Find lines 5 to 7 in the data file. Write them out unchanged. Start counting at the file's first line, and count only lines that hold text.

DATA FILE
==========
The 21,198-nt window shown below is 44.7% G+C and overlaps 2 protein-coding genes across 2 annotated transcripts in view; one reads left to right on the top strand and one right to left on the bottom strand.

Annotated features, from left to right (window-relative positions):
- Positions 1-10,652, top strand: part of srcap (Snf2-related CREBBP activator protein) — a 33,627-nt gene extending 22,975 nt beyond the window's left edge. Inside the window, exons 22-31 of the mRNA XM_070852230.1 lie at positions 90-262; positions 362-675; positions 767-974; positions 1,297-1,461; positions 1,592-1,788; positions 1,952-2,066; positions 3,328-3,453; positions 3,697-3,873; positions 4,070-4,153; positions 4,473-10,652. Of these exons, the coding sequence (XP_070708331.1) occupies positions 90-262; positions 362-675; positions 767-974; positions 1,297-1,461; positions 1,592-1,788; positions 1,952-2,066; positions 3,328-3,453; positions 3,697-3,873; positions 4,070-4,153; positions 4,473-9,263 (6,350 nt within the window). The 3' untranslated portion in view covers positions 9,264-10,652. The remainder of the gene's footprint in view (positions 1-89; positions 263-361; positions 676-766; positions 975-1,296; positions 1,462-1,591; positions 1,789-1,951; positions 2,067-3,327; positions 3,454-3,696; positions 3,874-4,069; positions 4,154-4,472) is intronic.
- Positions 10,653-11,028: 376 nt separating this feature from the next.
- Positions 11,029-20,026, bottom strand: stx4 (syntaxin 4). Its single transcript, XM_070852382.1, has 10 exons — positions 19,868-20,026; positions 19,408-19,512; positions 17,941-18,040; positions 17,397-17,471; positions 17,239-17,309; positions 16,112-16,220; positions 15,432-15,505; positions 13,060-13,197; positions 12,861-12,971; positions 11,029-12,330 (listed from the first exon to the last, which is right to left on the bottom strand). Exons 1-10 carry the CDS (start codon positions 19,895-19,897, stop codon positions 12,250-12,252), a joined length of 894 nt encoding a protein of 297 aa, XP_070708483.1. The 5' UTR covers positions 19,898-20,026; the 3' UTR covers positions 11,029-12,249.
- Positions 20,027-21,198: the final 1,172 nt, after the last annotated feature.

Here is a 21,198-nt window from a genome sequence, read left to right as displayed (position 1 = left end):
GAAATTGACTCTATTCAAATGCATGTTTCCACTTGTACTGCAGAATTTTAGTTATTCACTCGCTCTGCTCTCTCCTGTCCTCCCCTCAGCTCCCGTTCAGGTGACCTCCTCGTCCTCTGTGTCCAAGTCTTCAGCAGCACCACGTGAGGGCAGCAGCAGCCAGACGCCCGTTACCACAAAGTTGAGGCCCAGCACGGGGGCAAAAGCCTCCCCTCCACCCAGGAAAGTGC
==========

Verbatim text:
- Positions 11,029-20,026, bottom strand: stx4 (syntaxin 4). Its single transcript, XM_070852382.1, has 10 exons — positions 19,868-20,026; positions 19,408-19,512; positions 17,941-18,040; positions 17,397-17,471; positions 17,239-17,309; positions 16,112-16,220; positions 15,432-15,505; positions 13,060-13,197; positions 12,861-12,971; positions 11,029-12,330 (listed from the first exon to the last, which is right to left on the bottom strand). Exons 1-10 carry the CDS (start codon positions 19,895-19,897, stop codon positions 12,250-12,252), a joined length of 894 nt encoding a protein of 297 aa, XP_070708483.1. The 5' UTR covers positions 19,898-20,026; the 3' UTR covers positions 11,029-12,249.
- Positions 20,027-21,198: the final 1,172 nt, after the last annotated feature.

Here is a 21,198-nt window from a genome sequence, read left to right as displayed (position 1 = left end):